The Norwood Hamilton scale is the generally accepted standard when describing and measuring the extent of male hair loss. Men typically lose hair in several patterns. The most common are receding at the temples, on the top and back of the head and diffuse thinning where hair over large areas begins to thin, without a specific change to the hairline. This hair loss classification system is often used as a common reference point against which to measure the efficacy of available treatment options. Normally, the further along a patient is on the Norwood Hamilton scale, the fewer effective hair loss treatments are available to them and the effectiveness of certain treatments becomes limited.
Shows an adolescent hairline, generally located on the upper brow crease. There is no hair loss at the hairline or crown of the head.
Demonstrates the progression to an adult hairline, which sits slightly, approximately 1.5cm, above the upper brow crease. Hair loss at this stage is very mild and usually concentrated at the frontal hairline. This also does not represent balding.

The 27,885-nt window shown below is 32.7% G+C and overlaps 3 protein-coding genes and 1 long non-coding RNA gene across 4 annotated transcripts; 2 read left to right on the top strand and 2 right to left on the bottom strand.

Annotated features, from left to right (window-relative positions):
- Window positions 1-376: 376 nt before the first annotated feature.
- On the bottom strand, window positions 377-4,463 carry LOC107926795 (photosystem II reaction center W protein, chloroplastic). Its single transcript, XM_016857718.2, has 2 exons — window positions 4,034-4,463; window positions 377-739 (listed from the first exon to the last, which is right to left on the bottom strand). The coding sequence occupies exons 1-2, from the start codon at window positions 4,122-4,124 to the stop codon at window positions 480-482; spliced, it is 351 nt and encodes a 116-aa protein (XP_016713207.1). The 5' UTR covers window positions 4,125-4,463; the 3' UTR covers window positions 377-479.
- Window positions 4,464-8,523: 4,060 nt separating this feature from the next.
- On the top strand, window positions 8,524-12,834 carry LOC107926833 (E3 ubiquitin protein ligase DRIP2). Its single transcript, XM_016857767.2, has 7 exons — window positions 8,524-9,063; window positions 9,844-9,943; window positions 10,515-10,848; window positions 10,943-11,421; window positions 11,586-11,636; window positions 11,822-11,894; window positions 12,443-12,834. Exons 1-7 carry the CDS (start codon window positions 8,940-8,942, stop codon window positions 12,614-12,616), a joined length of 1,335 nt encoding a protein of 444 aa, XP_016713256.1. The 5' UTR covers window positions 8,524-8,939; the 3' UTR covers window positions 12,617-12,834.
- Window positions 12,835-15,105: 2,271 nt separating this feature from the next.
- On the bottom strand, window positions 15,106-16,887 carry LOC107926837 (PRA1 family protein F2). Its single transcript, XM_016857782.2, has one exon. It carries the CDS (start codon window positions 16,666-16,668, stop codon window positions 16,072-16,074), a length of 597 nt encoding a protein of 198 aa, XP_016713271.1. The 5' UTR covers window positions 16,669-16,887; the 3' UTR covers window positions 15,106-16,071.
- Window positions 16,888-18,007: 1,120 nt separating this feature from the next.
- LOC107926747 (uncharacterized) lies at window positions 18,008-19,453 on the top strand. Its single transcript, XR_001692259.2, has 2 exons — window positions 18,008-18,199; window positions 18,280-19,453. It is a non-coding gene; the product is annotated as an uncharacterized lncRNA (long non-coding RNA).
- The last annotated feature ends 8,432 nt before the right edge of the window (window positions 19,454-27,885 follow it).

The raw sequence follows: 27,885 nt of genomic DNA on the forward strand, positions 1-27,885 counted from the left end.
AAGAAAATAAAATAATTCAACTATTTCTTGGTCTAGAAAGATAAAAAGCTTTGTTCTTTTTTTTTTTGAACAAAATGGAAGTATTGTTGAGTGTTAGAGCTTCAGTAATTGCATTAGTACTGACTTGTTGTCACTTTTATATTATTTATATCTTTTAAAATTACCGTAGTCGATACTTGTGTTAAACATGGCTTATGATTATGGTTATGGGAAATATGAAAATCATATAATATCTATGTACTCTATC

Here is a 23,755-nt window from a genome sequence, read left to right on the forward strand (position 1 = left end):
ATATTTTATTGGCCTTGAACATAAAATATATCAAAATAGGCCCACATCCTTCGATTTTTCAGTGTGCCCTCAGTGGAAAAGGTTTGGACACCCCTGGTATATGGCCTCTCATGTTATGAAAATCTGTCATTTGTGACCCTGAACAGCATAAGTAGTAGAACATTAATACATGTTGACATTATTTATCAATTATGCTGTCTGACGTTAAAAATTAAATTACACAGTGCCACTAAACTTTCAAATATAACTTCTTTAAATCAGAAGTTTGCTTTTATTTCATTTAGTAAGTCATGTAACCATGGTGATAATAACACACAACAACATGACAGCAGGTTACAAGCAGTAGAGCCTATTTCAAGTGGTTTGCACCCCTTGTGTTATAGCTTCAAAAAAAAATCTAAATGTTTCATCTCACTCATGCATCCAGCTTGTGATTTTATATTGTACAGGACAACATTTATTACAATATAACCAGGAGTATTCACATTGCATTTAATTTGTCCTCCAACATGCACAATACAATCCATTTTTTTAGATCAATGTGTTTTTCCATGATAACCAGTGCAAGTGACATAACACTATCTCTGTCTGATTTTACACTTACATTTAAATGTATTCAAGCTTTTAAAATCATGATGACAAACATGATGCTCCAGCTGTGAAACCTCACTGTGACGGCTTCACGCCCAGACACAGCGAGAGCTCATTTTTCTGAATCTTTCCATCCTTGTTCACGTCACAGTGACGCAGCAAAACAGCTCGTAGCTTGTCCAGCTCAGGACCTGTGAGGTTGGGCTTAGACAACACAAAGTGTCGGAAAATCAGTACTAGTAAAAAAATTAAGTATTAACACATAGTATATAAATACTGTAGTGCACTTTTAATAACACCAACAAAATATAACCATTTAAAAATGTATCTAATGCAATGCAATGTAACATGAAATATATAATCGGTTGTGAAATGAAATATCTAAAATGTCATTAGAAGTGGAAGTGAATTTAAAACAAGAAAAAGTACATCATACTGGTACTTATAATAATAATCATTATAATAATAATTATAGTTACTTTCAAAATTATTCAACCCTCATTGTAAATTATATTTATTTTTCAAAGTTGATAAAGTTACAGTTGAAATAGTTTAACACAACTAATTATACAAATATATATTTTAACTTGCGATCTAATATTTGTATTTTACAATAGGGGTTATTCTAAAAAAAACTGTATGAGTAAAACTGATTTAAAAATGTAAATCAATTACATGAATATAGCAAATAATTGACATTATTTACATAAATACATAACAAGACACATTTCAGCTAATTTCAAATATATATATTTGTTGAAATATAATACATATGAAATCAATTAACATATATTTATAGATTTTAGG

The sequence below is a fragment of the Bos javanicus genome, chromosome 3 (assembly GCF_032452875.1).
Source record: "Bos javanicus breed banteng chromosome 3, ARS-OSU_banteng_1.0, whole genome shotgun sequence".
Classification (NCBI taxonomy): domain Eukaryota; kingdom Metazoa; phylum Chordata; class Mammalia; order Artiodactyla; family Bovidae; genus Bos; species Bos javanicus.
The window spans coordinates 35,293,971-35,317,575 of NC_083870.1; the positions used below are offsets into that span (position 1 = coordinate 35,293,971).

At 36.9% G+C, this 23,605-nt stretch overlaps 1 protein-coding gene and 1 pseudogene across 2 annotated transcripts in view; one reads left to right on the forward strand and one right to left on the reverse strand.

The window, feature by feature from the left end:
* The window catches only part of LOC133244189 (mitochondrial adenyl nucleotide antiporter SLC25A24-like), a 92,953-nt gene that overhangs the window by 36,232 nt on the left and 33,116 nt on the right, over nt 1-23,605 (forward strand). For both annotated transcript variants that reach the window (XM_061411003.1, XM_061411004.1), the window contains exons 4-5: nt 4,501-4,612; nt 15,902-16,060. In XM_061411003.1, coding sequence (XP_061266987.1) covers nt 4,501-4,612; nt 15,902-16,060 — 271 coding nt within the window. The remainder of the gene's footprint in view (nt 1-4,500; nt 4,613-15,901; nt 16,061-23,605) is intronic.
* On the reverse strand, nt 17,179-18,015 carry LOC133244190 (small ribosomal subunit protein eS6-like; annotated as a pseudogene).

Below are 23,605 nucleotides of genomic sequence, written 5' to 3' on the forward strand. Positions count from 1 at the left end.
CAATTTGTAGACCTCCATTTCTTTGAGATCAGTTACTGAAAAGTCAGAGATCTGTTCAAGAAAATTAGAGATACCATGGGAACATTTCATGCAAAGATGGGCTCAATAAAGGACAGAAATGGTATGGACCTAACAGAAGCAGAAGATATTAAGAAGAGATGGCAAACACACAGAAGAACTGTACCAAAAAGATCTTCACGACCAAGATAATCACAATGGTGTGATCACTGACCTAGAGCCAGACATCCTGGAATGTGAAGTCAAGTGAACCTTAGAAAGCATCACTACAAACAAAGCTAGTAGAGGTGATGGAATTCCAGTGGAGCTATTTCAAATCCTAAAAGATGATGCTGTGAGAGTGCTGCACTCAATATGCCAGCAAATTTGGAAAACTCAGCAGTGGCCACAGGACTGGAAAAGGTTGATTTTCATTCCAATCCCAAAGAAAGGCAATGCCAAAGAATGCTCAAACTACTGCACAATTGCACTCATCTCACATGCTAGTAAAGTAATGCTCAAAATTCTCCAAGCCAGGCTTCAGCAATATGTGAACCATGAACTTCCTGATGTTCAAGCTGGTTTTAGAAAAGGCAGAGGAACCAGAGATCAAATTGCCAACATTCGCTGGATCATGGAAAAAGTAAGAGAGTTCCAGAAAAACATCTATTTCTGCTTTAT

Is the earliest stage of male hair loss considered significant enough to be called ‘baldness’ according to this scale. At this stage, most men show a deep symmetrical recession at the temples, which are either bare or only sparsely covered with hair. The vertex figure here shows the additional thinning of the hair at the crown of the head. (Fig.3 opposite)
Represents early hair loss in the crown.
Includes a deepening recession at the front of the head in the temple areas. Hair loss at the crown is evident and often a bridge of moderately dense hair will separate hair loss at the front of the scalp from that at the vertex or the crown of the head. The sides of the head are typically well covered with hair.
This stage marks the beginning of severe hair loss. While there remains a small separation between the loss of hair at the hairline and the loss of hair at the crown, the band of hair between the two is much thinner and narrower. Hair loss at both the crown and the temporal regions are larger and more distinct.
The bridge of hair that once separated the front of the head from the crown is now almost fully lost, only a few sparse strands may persist. The remaining hair now forms a horseshoe shape around the baldness concentrated in the center of the scalp. Hair loss on the sides of the head will also extend further at this stage.
This is the most advanced stage of hair loss where only a wreath of thin hair remains on the sides and back of the scalp.